Ron is a DIY guy at heart, and he still builds furniture from time to time, but it had been a while since we had worked on a small project together. 

When I started seeing these "antique" signs all over the internet, I decided that it was time to get out the old paint brushes and give it a go.  

We debated what word to put on our sign, but when Ron suggested COFFEE, we all knew that was the right one!  We are rather passionate about our coffee around here.

Tuesday, July 23, 2013

Fruit On Tuesday ~ Week 8 {Watermelon Cucumber Salad}

Nothing says summer like ice cold is the quintessential summer fruit! I have childhood memories of eating watermelon slices at the picnic table, picking around those black seeds, while my parents told me not to eat too close to the rind or I'd get a tummy ache! It was soooo hard to stop!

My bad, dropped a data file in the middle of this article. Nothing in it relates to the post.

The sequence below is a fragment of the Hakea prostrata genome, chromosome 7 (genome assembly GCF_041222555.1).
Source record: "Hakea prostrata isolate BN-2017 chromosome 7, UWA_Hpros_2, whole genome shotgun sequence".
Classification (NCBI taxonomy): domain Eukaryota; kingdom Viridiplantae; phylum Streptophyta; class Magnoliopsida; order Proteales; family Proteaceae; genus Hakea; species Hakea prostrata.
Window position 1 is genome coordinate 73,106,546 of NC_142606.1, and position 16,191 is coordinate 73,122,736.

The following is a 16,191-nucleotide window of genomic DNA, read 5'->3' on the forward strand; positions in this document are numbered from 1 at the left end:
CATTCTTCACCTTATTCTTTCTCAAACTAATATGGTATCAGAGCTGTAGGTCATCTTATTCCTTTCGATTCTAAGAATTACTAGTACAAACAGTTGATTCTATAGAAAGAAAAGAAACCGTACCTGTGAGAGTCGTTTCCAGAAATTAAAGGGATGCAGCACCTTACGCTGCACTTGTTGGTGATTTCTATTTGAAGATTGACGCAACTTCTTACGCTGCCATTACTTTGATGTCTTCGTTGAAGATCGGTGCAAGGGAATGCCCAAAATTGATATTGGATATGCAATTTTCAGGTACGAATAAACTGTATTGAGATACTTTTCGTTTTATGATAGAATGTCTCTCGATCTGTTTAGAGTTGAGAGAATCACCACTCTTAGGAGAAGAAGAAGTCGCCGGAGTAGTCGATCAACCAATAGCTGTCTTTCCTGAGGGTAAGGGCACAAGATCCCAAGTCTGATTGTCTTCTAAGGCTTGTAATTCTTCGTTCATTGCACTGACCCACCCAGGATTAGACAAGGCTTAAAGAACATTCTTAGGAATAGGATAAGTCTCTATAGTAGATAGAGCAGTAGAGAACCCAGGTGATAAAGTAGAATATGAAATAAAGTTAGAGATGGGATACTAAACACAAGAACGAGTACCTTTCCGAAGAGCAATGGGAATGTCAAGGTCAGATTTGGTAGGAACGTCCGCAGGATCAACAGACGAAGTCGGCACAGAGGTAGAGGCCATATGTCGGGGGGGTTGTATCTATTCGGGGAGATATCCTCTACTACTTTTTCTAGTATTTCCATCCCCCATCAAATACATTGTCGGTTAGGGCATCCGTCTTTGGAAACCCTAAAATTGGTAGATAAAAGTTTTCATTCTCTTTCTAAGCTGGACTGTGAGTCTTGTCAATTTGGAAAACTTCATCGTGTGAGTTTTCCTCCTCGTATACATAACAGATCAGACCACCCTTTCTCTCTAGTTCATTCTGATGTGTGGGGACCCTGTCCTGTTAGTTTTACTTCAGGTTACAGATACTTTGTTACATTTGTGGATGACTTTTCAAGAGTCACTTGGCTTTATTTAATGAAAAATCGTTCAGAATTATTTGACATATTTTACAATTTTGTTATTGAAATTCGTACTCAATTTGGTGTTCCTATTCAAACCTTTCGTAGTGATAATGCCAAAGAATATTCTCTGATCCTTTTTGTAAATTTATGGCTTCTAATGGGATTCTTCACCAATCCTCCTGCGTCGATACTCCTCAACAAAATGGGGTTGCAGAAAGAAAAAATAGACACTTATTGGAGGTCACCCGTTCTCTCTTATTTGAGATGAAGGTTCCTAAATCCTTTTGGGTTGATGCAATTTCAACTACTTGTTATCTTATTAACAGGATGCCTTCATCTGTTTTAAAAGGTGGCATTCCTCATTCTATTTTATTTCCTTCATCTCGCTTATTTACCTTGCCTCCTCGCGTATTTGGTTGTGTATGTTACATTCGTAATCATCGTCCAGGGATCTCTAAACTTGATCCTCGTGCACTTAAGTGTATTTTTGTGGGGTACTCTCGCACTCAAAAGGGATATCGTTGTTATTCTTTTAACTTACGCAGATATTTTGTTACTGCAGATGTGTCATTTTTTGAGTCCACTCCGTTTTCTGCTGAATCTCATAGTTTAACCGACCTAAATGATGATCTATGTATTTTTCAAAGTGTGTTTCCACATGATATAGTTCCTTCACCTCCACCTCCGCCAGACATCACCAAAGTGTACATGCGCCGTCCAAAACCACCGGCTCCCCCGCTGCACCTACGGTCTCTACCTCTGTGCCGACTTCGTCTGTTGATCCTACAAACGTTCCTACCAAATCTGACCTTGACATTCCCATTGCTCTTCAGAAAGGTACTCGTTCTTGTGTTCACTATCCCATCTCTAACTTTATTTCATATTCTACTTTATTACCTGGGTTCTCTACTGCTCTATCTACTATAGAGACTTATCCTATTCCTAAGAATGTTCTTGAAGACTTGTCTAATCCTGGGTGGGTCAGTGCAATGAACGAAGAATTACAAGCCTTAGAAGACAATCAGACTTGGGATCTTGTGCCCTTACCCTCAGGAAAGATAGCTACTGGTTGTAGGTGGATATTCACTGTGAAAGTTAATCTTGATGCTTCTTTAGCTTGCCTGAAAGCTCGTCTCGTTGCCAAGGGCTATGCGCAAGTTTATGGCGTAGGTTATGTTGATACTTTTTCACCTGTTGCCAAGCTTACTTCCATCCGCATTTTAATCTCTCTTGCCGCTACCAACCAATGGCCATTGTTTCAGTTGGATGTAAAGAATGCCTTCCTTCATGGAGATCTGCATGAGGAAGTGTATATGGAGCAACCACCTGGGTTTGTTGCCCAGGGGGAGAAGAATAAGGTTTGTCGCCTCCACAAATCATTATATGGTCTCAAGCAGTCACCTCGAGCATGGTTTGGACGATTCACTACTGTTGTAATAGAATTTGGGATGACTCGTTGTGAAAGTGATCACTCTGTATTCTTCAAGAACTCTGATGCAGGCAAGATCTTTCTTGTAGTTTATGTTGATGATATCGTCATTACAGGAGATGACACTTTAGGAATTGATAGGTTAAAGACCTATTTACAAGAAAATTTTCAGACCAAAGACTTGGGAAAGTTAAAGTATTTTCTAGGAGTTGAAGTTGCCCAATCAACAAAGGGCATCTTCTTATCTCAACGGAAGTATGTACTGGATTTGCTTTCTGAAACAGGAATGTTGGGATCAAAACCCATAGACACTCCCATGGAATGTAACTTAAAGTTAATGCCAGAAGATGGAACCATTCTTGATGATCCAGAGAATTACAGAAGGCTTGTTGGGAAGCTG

I still love watermelon. Chunks of watermelon in a fruit salad. Or slices at my own picnic table, although I am more likely to buy a seedless one these days. Or even Friendly's Wattamelon Roll! Have you ever had one?  It is made of layers of watermelon and lemon sherbet and has chocolate chip seeds. My mom buys me one every year for my end-of-summer birthday. She has been known to travel miles to find one!

However, I have never had watermelon in a savory salad. Until last night, that is!

You may remember that my friend Jill had supplied me with several fabulous recipes for my Salad On Tuesday series last summer. Layered Caribbean Chicken Salad, Chicken BLT Salad, and the very popular Cheeseburger Salad were all recommended by Jill.  So when she shared this Watermelon Cucumber Salad recipe with me, I was more than willing to give it a try.  She told me that she served this to her nephew who was quite skeptical, but he ended coming back for seconds...and thirds!